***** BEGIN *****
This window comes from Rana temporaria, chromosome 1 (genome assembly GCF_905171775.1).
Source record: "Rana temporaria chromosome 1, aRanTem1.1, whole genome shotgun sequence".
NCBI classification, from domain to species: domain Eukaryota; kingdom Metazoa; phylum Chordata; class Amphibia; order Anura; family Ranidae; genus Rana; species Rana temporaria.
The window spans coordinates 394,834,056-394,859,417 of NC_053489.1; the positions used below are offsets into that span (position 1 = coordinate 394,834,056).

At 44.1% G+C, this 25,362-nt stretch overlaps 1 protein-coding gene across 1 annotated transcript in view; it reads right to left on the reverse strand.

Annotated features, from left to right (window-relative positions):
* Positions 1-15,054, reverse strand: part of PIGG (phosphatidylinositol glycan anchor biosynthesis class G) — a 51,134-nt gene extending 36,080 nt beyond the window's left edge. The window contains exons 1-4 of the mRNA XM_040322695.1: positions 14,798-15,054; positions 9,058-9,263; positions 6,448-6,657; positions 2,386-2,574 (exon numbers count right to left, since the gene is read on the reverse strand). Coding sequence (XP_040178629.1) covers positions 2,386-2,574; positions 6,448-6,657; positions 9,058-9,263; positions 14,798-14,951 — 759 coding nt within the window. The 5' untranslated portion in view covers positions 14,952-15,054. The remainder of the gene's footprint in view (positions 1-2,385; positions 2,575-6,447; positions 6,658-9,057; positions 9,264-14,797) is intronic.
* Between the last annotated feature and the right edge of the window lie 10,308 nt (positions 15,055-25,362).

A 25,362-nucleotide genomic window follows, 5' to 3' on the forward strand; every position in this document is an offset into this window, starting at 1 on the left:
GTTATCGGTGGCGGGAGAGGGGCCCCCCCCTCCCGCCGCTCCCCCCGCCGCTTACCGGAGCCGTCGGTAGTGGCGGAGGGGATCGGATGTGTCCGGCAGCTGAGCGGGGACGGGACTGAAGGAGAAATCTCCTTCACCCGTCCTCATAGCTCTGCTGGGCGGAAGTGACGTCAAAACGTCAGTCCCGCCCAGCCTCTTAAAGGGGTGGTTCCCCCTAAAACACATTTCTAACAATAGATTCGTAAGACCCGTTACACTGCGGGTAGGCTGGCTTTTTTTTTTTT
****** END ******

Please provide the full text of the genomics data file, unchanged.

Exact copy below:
This window comes from Rana temporaria, chromosome 1 (genome assembly GCF_905171775.1).
Source record: "Rana temporaria chromosome 1, aRanTem1.1, whole genome shotgun sequence".
NCBI classification, from domain to species: domain Eukaryota; kingdom Metazoa; phylum Chordata; class Amphibia; order Anura; family Ranidae; genus Rana; species Rana temporaria.
The window spans coordinates 394,834,056-394,859,417 of NC_053489.1; the positions used below are offsets into that span (position 1 = coordinate 394,834,056).

At 44.1% G+C, this 25,362-nt stretch overlaps 1 protein-coding gene across 1 annotated transcript in view; it reads right to left on the reverse strand.

Annotated features, from left to right (window-relative positions):
* Positions 1-15,054, reverse strand: part of PIGG (phosphatidylinositol glycan anchor biosynthesis class G) — a 51,134-nt gene extending 36,080 nt beyond the window's left edge. The window contains exons 1-4 of the mRNA XM_040322695.1: positions 14,798-15,054; positions 9,058-9,263; positions 6,448-6,657; positions 2,386-2,574 (exon numbers count right to left, since the gene is read on the reverse strand). Coding sequence (XP_040178629.1) covers positions 2,386-2,574; positions 6,448-6,657; positions 9,058-9,263; positions 14,798-14,951 — 759 coding nt within the window. The 5' untranslated portion in view covers positions 14,952-15,054. The remainder of the gene's footprint in view (positions 1-2,385; positions 2,575-6,447; positions 6,658-9,057; positions 9,264-14,797) is intronic.
* Between the last annotated feature and the right edge of the window lie 10,308 nt (positions 15,055-25,362).

A 25,362-nucleotide genomic window follows, 5' to 3' on the forward strand; every position in this document is an offset into this window, starting at 1 on the left:
GTTATCGGTGGCGGGAGAGGGGCCCCCCCCTCCCGCCGCTCCCCCCGCCGCTTACCGGAGCCGTCGGTAGTGGCGGAGGGGATCGGATGTGTCCGGCAGCTGAGCGGGGACGGGACTGAAGGAGAAATCTCCTTCACCCGTCCTCATAGCTCTGCTGGGCGGAAGTGACGTCAAAACGTCAGTCCCGCCCAGCCTCTTAAAGGGGTGGTTCCCCCTAAAACACATTTCTAACAATAGATTCGTAAGACCCGTTACACTGCGGGTAGGCTGGCTTTTTTTTTTTT